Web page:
Panelists discuss digital rights in today’s online world

by Elise Higgins | 4/20/16 5:01pm

A panel of artists and entrepreneurs shared their perspectives on digital rights at the DEN Innovation Center on Monday.
by Tiffany Zhai / The Dartmouth

Piracy is often viewed as a victimless crime. The months film editors tediously spend editing a movie and the long hours singers invest in recording studios are neglected for the instant gratification experienced when downloading digital works right as they hit the market. Content creators can suffer from illegal downloading or file-sharing because they do not receive proper compensation for their work.

Hoping to stir conversation about this nationwide problem, the Dartmouth Entrepreneurial Network hosted a panel talk this past Monday at the DEN Innovation Center titled, “Digital Rights and the Artist.” Thayer School of Engineering professor Tillman Gerngross, music professor Michael Casey and digital humanities professor Mary Flanagan spoke at the panel. New York University senior university counsel Mark Righter and musician and composer Maria Schneider were also present. All five panelists discussed how contemporary digital rights affect their respective fields.

Gerngross, an entrepreneur and co-founder of two technology companies GlycoFi, Incorporated and Adimab, LLC, moderated the talk.

Because each field has different approaches toward protecting creators’ rights and eventually commercializing products, Gerngross said the term intellectual property has a different interpretation across his colleagues’ industries.

“This panel explored a different version of what people normally understand intellectual property to be,” he said.

Righter touched upon the various ways to protect or identify intellectual property. To distinguish the source of a good, producers use trademarks, which are usually words, phrases, symbols or designs. To protect the expression of an idea, whether in the form of songs, movies, books or works of art, creators purchase copyrights, which last between 70 to 120 years depending on when the work is published and the duration of the creator’s life. Patents give producers a limited duration property right to inventions while trade secrets — confidential information regarding an enterprise’s manufacturing, industrial or commercial processes — help producers maintain a competitive edge.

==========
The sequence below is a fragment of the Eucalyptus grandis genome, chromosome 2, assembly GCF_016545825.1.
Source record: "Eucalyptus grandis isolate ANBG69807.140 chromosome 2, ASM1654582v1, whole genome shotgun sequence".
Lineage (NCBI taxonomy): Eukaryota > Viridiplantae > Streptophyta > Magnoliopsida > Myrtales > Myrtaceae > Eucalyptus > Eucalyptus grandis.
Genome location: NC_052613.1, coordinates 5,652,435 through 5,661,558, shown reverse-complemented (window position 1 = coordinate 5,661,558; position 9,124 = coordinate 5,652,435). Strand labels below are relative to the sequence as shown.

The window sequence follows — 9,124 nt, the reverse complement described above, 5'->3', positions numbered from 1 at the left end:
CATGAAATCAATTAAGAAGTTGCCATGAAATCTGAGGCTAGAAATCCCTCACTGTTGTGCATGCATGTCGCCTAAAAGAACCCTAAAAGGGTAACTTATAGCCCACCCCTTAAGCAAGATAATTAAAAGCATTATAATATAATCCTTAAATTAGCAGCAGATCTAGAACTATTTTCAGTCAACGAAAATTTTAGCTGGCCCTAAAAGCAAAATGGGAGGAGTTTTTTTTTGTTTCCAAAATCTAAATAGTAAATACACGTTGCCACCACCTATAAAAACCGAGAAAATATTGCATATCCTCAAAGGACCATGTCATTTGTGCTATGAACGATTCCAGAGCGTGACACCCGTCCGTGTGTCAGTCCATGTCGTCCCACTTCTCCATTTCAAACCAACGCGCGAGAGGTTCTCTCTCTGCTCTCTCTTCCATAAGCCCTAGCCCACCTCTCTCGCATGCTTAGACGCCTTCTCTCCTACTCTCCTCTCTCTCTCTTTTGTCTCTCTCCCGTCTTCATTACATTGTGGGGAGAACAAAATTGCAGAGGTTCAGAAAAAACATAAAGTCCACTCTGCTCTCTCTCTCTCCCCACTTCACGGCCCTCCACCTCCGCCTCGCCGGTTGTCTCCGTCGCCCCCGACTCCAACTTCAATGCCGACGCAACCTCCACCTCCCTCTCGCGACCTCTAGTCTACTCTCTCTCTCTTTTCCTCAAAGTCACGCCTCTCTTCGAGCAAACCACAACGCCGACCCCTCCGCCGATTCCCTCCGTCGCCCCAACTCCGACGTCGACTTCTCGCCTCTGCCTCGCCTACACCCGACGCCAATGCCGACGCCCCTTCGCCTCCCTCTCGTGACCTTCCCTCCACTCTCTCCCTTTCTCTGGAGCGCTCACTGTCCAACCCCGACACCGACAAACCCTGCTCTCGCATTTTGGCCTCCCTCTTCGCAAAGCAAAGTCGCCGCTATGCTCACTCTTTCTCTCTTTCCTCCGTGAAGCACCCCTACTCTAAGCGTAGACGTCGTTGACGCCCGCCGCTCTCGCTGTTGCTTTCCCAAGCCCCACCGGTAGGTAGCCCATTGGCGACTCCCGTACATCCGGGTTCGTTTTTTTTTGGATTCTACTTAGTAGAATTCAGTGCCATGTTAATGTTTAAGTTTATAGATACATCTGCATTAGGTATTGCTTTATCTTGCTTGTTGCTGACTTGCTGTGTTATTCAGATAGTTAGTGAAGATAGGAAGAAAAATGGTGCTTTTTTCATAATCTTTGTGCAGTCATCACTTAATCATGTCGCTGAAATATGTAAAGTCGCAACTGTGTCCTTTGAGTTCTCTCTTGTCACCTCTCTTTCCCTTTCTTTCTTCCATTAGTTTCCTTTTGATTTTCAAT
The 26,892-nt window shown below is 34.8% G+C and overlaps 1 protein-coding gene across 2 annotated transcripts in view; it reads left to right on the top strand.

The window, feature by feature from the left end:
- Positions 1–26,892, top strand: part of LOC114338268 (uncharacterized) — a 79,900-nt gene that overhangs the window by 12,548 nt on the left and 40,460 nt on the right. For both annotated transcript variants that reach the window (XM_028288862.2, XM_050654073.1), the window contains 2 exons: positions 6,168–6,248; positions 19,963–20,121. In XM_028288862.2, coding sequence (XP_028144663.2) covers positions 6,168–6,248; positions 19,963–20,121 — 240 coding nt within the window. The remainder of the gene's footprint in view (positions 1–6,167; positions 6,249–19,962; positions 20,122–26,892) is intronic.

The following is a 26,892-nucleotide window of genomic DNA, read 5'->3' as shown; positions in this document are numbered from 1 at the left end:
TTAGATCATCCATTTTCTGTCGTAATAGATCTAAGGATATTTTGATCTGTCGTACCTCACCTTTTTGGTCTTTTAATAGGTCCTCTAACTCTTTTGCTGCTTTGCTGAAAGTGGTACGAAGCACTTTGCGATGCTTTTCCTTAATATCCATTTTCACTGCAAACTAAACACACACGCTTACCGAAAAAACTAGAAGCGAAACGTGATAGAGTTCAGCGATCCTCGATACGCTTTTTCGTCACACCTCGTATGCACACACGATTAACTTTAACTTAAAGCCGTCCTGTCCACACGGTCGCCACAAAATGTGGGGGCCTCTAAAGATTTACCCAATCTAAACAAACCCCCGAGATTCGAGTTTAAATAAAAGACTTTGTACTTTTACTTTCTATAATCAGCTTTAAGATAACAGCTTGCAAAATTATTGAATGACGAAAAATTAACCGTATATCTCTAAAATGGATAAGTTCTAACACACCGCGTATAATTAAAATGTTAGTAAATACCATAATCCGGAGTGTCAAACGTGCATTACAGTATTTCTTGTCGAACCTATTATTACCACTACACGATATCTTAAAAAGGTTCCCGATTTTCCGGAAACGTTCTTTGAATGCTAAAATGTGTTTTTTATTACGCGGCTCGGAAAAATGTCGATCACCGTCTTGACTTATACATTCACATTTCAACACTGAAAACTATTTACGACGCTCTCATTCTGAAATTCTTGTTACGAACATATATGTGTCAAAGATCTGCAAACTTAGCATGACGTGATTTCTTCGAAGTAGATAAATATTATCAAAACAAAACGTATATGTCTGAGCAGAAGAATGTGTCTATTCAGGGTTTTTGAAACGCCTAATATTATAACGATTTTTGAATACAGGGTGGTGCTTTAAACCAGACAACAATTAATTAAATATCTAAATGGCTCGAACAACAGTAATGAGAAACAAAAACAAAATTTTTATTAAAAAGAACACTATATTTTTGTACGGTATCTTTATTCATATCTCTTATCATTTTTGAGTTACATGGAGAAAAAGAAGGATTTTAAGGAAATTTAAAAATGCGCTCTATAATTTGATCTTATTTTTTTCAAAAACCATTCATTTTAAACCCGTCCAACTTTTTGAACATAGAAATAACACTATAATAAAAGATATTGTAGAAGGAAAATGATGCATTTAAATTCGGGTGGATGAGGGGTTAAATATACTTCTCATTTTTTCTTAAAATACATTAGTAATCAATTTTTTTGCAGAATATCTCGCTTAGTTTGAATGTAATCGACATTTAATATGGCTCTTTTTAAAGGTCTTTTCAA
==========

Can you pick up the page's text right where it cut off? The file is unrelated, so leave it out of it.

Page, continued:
The panelists discussed how their industries utilize these means. Gerngross said artists do not use trade secrets because their work is meant to be seen, while technology companies rely on patents for the right to their products.

Still, there are many layers to the debate on intellectual property. Casey’s work in music, which he described as a compilation of different songs, challenges traditional understandings of who the creator is.

“It’s kind of a provocative act to create art out of other people’s art,” Casey said.

Casey emphasized the process rather than the product. He said that he does not view it as theft because the small pieces are used to create something new. Despite this, Casey still believes that he does not have the right to sell his creation. Through his work, however, he does have several patents for his technology, which include a voice activated music playback system and a method for recognizing, indexing and searching acoustic signals.